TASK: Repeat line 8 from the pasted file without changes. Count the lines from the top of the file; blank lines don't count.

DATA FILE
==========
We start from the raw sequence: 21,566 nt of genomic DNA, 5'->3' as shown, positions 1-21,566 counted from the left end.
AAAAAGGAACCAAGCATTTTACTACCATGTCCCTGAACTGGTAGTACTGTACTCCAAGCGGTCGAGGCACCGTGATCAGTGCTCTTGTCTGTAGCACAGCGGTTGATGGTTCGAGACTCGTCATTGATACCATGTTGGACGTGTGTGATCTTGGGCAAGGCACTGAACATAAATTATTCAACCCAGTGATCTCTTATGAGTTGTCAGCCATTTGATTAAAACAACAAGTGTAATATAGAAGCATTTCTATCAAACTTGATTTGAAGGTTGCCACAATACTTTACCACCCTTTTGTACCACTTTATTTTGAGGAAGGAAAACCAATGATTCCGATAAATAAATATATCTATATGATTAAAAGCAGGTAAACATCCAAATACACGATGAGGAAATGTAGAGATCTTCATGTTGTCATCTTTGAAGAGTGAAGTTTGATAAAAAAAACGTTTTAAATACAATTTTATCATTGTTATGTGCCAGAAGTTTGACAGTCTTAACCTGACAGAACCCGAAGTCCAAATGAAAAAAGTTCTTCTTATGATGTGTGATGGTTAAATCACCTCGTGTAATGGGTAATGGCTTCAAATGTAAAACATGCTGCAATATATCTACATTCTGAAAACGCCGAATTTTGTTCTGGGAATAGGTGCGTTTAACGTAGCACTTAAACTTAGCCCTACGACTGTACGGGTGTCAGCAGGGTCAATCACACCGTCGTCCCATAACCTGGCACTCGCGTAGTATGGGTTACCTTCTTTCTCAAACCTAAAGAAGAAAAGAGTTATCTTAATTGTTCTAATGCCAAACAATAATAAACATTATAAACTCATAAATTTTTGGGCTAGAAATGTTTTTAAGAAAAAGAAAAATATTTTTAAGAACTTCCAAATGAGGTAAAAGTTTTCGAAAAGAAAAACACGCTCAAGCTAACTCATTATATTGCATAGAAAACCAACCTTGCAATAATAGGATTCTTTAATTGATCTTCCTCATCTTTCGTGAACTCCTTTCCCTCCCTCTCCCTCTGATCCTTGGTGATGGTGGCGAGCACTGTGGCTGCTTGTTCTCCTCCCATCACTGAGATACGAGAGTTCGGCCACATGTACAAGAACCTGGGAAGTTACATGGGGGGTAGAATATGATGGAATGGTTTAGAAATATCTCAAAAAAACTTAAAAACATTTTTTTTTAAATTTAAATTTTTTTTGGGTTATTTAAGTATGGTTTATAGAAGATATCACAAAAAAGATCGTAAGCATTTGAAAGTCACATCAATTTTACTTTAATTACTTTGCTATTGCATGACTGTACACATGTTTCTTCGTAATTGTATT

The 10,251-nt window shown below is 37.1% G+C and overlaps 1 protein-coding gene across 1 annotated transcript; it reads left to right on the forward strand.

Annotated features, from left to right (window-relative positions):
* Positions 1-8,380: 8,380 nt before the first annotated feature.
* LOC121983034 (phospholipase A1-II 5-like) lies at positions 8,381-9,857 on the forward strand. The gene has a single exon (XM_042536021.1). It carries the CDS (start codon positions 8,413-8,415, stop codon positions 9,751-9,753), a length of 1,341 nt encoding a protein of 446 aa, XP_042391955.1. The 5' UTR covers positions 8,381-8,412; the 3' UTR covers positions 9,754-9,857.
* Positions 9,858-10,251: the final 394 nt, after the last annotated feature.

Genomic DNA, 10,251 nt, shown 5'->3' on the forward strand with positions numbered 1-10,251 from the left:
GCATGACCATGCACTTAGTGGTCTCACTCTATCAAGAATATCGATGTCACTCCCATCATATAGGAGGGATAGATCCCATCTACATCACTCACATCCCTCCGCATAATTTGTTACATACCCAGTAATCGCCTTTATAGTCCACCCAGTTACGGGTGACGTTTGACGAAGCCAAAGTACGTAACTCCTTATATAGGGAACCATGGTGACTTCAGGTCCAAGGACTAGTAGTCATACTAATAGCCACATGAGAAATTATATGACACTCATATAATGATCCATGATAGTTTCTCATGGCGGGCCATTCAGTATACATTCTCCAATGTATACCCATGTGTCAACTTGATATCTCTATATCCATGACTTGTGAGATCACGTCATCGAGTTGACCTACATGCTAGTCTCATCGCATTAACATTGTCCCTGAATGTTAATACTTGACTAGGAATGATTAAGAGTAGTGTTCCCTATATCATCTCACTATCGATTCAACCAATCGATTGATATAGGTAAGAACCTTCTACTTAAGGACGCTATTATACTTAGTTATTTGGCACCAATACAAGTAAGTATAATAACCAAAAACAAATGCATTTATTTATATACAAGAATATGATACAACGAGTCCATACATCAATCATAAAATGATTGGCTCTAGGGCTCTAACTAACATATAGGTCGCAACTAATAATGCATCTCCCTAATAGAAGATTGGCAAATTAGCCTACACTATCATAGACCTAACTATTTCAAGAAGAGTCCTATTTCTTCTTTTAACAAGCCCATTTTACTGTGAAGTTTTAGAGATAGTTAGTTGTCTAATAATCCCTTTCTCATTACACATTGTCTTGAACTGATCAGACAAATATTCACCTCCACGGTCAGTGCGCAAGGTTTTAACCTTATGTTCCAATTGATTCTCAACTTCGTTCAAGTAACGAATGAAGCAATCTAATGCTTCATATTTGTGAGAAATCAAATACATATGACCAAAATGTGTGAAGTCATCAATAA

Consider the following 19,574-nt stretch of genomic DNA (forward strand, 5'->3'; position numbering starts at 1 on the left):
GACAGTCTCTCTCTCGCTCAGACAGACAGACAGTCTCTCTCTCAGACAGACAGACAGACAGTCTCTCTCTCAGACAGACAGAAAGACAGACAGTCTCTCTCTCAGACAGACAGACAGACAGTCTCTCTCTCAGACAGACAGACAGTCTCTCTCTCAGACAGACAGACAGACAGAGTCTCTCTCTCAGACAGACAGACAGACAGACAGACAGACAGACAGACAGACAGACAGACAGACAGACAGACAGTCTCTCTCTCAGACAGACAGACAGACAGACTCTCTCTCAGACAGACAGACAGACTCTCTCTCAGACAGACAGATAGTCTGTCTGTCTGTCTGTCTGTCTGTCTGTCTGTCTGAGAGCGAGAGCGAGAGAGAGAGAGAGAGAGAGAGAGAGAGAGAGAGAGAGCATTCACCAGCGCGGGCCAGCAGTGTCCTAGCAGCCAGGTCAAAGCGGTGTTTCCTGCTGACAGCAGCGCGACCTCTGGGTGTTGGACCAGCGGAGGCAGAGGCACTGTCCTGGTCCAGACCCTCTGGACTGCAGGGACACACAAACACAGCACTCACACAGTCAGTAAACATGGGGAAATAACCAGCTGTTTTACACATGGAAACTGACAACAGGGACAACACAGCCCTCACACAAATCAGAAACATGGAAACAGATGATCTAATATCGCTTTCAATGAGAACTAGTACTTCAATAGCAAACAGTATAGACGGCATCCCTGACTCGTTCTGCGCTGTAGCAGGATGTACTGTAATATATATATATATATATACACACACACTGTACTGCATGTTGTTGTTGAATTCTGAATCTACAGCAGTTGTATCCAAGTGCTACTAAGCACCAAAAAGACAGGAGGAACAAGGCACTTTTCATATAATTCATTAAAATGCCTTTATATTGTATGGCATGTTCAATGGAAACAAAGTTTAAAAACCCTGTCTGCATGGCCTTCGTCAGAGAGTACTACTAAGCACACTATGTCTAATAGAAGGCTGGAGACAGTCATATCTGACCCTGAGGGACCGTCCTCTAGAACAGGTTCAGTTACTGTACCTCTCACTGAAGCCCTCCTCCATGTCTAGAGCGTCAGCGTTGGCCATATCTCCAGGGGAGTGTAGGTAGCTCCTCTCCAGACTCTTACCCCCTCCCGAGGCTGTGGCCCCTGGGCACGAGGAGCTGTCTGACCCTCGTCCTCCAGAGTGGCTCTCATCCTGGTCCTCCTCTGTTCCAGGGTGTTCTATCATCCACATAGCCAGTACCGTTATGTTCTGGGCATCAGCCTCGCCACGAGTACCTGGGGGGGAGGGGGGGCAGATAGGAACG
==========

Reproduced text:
Genomic DNA, 10,251 nt, shown 5'->3' on the forward strand with positions numbered 1-10,251 from the left: